Productivity Tips: How to Make a Progress Board

A progress board is a personal productivity tool that draws inspiration from several productivity frameworks like kanban and the Action Method.

First -- what is a "progress board" and why do you need one?

Dogs are not impressed by productivity. Amanda McCormick

A traditional kanban board usually consists of cards or notes that represent stages of work items. You can move these items across a bored into different sections that denote "awaiting production," "work in progress" and "completed work."  

I created the "progress board" because a kanban board can sometimes be a little too complex and fine-grained for my personal needs. At the same time, I have a lot of personal and professional goals I want to keep track of, as well as a number of clients I want to keep happy.

My solution is a "progress board," a tool scaled down for the needs of a small business or individual entrepreneur, with room for holding projects, goals and priorities.

In this tutorial, I'll give you some tips on making your own. 

Step One: Outline Your Progress Board


The original name of the progress board was the "anti-procrastination board" but I felt I needed something more catchy. I also wanted a name that was an accurate descriptor of what this board should help you do -- which is to make progress on your dreams! 

For me, a productivity system must help you see and remember the "big picture" -- goals, hopes and dreams and why you get up every morning, as well as the details you need to track to get things done. 

I also feel strongly that entrepreneurs must strive to maintain a healthy work-life balance, so I wanted those items to be on there as well. 

My progress board is divided it into three columns that work like this:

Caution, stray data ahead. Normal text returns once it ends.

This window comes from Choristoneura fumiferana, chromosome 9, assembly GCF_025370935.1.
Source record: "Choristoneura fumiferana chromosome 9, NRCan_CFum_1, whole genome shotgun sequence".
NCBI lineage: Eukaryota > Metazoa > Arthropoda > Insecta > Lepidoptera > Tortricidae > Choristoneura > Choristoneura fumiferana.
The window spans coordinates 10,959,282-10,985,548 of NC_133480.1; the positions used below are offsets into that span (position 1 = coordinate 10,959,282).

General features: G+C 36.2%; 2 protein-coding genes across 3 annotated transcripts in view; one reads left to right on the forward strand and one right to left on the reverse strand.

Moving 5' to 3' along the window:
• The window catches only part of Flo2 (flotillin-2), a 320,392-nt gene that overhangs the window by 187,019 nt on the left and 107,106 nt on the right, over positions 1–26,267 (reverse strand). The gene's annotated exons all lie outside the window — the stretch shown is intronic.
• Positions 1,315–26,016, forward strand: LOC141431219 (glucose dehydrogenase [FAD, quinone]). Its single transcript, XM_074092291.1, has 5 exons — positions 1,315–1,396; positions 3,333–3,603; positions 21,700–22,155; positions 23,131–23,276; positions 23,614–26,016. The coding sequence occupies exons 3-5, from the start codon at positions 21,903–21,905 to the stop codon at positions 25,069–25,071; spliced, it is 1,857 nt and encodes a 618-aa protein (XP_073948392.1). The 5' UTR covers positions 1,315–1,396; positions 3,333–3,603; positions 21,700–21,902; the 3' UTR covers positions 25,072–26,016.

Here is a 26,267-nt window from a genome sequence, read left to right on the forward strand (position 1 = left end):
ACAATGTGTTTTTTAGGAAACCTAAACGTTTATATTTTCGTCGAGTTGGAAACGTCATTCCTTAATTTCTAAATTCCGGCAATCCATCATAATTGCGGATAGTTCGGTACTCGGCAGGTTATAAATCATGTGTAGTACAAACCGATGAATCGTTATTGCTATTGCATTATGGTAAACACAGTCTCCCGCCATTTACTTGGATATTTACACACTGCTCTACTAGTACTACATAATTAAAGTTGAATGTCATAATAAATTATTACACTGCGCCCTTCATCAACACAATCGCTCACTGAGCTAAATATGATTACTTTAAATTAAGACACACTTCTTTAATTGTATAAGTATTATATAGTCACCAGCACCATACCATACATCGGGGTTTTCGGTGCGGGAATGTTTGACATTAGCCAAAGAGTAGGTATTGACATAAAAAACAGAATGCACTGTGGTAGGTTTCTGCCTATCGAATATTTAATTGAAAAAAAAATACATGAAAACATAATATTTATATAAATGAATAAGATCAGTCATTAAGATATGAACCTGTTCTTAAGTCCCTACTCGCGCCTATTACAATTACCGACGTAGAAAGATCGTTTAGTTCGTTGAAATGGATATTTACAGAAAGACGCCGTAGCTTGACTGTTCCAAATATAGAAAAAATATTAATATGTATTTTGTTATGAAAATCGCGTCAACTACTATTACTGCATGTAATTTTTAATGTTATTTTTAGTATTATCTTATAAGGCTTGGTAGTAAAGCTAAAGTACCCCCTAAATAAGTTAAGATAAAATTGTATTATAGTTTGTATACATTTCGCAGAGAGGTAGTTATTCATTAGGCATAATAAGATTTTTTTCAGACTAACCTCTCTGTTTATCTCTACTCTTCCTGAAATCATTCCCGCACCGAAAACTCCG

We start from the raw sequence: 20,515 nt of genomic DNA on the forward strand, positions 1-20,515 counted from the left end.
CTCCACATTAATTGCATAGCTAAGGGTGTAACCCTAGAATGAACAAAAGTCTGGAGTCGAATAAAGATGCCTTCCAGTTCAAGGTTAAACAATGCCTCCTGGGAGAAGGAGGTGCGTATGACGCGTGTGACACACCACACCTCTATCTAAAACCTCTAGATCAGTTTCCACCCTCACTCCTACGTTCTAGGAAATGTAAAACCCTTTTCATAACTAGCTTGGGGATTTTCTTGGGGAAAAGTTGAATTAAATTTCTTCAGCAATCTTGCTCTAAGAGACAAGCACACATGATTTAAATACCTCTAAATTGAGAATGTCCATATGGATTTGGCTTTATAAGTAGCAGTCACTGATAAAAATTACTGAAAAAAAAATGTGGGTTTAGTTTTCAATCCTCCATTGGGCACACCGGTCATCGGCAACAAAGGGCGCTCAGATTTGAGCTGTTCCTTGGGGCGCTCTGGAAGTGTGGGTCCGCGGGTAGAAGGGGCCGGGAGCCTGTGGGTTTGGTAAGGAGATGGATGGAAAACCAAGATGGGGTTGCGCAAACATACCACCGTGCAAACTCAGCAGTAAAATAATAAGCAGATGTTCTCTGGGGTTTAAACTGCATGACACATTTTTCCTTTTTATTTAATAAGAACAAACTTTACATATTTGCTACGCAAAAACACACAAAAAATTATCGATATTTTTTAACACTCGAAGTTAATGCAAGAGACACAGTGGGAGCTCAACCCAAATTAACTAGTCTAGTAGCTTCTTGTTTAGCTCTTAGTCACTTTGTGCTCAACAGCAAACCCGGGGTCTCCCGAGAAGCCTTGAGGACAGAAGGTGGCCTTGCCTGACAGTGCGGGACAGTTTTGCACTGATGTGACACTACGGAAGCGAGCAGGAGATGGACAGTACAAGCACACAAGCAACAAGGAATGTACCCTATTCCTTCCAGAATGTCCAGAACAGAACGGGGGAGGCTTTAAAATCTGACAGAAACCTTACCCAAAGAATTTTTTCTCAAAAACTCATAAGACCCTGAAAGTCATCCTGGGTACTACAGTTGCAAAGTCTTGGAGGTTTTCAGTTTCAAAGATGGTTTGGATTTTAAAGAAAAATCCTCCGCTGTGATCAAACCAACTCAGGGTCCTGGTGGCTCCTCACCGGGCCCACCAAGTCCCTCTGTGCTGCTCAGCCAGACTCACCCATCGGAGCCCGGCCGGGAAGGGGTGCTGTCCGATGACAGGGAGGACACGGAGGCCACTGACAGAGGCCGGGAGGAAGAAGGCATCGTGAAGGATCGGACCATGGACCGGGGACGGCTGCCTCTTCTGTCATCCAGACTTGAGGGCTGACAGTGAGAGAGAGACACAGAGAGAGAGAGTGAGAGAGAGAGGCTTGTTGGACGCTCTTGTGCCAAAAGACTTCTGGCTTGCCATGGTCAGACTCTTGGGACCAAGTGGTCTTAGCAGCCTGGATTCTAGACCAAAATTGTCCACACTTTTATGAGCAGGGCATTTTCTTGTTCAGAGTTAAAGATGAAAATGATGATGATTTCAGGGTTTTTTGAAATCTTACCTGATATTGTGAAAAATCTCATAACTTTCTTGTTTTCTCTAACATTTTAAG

Column 1: Projects and status -- here's where you put your day-to-day projects and where you are at with them. Each of my projects will be represented by a colored index card. 

Column 2: Priorities and goals -- in the top middle section, there are three slots to contain daily priorities, a closer look at the steps involved in projects that are "active." Goals is a changing list that keeps me reminded of what I'm working toward.  

Column 3: Important large projects and personal project details -- I wanted a little more room to keep focus on important creative projects and personal goals. For example, I exercise avidly and want a place to put a half-marathon training plan or weightlifting program. If you want to take up sailing or quilt-making, put your tasks and plans here.  

Sketch your board out on a piece of paper. You know what kinds of tasks and projects you need to keep in front of you. 

BONUS: Check out this electronic progress board. You can make your own copy to help you plan, or simply keep your progress board "in the cloud" where you can reach it anywhere. 

Progress Board -- Gather Your Supplies

Progress Board -- Gather your Supplies. Amanda McCormick

What you need: 

  • A dry erase board
  • Tape 
  • Index cards 
  • Sticky letters

I went all out on my progress board, but the truth is, all you really need is a piece of poster board (though I think a large dry erase board would be better). 

If you'd like to add flare, use clothespins to keep your index cards on. 

Progress board -- Create your sections

Progress board: Create Your Sections. Amanda McCormick

I thought a lot about layout here during this phase of the plan.

Research tells us that we scan in an "F-pattern" so we pay most attention to items in the upper left hand corner. That's where I placed my "active" projects.

I wanted day-to-day priorities to remain central, so I placed them right in the middle, along with goals.

Finally, I mapped out a full third of my board to give full due to important personal and creative projects. Your quadrants might look a little different, and that's why I urge you to spend a little time sketching your board. 

Progress board -- Put it into action

Progress Board
A Finished Progress Board. Amanda McCormick

How will you use your progress board? Hang it on the wall, and your goals are always right in front of you. Review it a couple times of day to stay on track. 

I'm a big believer in creating your own productivity system, and I think a progress board can be a great tool in achieving that. 

Find out what works -- and what doesn't. It's all up to you.